Friday, December 9, 2011

A Letter to Danny December 9, 2011

Hello Darling:

I went shopping for a coat today.  I had a black one picked out when I heard your voice in my head as you had said so many times before "You look beautiful in colors."  So I put the black coat back on the rack and picked a green one instead.

Being without you is not getting any easier, Honey.   I find memories of you every place I look; construction equipment, the warm sunshine coming through the window, the view of the mountains, the sunset.  You are with me every step of my days.  Perhaps time will make it easier, but life has never been easy for us has it Honey.  We both found out early on that "Happy Ever After" only happens in fairy tales.

Being your wife was the most important thing in the world to me, but darling, I was too young to know what being a wife really meant.  My father died when I was nine years old and for those nine years he spent most of his time in the hospital.  I was raised by my mother and really didn't know how a relationship between a man and a woman should be.  I also didn't understand the demons you battled.  I struggled to understand how you could possibly be jealous over me; to the point you didn't even want my Mom to come around me right after we were married.  You were the only man I had ever loved or would love for the rest of my life.  You were handsome, intelligent, witty, and charismatic.  I was  I didn't understand that your moodiness masked an array of problems; problems that would threaten to destroy us for many years, and problems that I had no idea on how to solve or even live with.  But my darling this is true.  Even through your darkest hours, God gave me the ability to see through that dark to the man waiting there to be discovered.  You would say many times over the past two years, how sorry you were for those times.  But Darling, I would do it all again in a heartbeat just to have the life, love and family we ended up with.

The first ten years of our lives together went by so quickly.  Having seven children in those ten years seemed to speed the years along even faster.  We worked hard as a team didn't we?  You taking over the business when your dad died and my doing the books and taking care of the children.  I know later you would regret our staying in our little three bedroom home; having five girls in one bedroom and the two boys in the other and all of us sharing one bathroom, but looking back, I wouldn't have had it any other way.  Our children learned to play together, to talk to and confide in each other, to share and to love.  If you were to ask them today if they had any regrets being raised in our little red brick house, each one of them would tell you "no".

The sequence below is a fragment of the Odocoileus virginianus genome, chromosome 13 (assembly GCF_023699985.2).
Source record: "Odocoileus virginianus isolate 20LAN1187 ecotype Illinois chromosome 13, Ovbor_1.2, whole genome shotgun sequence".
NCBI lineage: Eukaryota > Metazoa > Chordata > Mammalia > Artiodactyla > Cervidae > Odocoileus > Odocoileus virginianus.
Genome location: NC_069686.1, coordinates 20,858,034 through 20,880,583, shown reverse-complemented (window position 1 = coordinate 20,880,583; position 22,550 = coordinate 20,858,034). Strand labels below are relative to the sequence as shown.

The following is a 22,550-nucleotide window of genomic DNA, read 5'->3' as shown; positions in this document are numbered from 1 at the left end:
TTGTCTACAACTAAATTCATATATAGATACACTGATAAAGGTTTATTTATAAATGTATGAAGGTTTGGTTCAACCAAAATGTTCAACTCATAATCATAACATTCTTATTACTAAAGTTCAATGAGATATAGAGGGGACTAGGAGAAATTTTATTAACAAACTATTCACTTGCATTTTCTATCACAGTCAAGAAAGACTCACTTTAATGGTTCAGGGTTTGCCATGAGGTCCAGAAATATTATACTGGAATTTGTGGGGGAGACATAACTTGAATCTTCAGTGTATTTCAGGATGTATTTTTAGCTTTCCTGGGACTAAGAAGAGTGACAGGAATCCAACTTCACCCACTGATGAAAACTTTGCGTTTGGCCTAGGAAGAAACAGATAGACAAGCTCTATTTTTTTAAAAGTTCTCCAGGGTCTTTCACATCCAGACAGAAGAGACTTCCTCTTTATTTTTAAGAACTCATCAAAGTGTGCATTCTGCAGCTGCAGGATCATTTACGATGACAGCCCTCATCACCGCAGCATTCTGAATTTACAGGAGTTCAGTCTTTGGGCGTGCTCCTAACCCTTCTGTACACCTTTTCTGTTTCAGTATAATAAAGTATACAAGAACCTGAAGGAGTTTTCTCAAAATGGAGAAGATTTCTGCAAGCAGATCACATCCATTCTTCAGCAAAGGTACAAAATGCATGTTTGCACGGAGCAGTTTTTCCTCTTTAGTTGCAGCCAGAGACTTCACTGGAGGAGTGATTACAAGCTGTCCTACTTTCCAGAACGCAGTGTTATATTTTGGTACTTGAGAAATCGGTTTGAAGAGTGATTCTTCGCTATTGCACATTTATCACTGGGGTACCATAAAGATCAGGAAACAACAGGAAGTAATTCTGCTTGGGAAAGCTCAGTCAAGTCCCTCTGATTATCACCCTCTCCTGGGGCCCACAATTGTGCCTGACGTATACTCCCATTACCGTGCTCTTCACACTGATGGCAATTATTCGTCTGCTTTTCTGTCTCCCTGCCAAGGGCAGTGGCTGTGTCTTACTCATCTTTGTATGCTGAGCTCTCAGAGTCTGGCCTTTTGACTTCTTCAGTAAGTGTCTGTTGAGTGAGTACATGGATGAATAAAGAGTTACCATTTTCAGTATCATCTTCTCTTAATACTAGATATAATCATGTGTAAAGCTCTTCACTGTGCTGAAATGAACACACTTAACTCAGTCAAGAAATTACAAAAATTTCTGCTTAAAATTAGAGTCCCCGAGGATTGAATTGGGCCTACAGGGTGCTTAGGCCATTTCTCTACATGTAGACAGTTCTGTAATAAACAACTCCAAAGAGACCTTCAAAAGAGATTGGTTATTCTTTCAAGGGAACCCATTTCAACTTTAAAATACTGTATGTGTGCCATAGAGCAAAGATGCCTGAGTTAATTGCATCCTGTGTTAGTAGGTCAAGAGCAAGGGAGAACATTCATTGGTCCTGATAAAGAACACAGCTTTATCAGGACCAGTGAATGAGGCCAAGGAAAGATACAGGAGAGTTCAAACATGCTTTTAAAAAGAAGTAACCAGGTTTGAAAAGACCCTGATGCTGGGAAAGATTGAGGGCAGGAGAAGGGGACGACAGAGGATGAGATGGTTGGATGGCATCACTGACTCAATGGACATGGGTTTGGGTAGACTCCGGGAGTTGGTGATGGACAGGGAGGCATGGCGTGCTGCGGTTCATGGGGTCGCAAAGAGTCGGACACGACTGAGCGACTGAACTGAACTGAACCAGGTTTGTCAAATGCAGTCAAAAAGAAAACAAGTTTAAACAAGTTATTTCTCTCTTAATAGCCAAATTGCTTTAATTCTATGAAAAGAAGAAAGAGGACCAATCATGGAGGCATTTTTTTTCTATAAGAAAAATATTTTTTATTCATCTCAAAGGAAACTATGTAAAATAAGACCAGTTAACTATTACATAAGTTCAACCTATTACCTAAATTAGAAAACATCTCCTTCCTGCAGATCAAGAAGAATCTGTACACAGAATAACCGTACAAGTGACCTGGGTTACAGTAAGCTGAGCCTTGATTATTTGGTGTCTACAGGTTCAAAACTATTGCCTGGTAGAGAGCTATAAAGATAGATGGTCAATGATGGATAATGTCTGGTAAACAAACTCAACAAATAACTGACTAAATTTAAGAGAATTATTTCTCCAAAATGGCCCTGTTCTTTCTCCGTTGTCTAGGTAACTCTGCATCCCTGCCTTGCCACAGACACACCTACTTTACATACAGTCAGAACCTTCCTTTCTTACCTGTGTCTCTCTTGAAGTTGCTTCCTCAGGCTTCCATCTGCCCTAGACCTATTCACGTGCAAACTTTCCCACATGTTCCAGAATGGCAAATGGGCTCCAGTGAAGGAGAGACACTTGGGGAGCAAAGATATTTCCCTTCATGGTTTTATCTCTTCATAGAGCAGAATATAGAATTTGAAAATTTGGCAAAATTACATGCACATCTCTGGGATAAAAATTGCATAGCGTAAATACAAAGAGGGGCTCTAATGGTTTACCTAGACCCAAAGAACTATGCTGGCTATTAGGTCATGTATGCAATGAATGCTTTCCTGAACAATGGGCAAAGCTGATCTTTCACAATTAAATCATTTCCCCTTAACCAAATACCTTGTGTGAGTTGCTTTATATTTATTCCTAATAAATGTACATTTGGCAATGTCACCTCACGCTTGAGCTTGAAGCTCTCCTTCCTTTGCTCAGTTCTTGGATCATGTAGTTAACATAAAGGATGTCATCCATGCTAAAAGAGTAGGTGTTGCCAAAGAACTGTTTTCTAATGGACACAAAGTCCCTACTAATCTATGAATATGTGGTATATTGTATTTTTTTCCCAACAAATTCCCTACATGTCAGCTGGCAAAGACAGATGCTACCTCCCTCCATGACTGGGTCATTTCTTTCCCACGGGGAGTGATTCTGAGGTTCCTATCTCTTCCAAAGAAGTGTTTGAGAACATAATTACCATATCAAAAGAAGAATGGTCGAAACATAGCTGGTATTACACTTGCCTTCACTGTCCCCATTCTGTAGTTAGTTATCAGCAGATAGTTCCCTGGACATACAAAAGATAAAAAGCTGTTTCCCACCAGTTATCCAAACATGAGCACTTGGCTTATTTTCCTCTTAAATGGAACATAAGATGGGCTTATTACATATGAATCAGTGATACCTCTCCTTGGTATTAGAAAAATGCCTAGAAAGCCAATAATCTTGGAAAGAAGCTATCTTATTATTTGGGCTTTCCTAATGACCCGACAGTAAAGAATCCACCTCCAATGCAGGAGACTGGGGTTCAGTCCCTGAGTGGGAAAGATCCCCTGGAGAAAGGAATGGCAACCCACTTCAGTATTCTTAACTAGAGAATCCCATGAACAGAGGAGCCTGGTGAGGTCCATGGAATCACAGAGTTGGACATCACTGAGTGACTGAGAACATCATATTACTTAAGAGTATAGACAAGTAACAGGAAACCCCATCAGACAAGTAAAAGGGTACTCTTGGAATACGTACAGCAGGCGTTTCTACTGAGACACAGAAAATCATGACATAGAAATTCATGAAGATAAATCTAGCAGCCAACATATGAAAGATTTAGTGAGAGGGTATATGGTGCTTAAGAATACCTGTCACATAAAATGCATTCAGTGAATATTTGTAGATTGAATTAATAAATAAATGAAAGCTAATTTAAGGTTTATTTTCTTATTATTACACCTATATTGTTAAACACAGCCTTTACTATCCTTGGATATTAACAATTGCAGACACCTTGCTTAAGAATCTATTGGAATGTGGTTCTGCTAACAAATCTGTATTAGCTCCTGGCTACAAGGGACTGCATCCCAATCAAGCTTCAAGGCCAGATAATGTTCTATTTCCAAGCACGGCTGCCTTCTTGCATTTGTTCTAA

They would remind you of the nights we camped out on the lawn and gazed at the stars and you would tell them stories.  They would remind you of laying in on our bed with them all gathered around us as you had them pretend the closet was the camp fire and the shoes were logs to be thrown on it when a chill filled the air.  They would still remember singing "It's Beginning to look a lot like Christmas" and then everyone putting their feet in the air in a soft shoe dance at the chorus.  They would remember going on our family vacations, looking for wild animals and being paid a dime for each one they saw.
They woud remember climbing in the back of your truck and going for ice cream on Sundays and lighting fireworks in the street.  They would have wonderful memories of the past.

Would they have bad memories.  Yes they would.  The dark times did not evade them.  They were a part of it and it too would influence them.  But later, they would find the blessings behind those dark hours.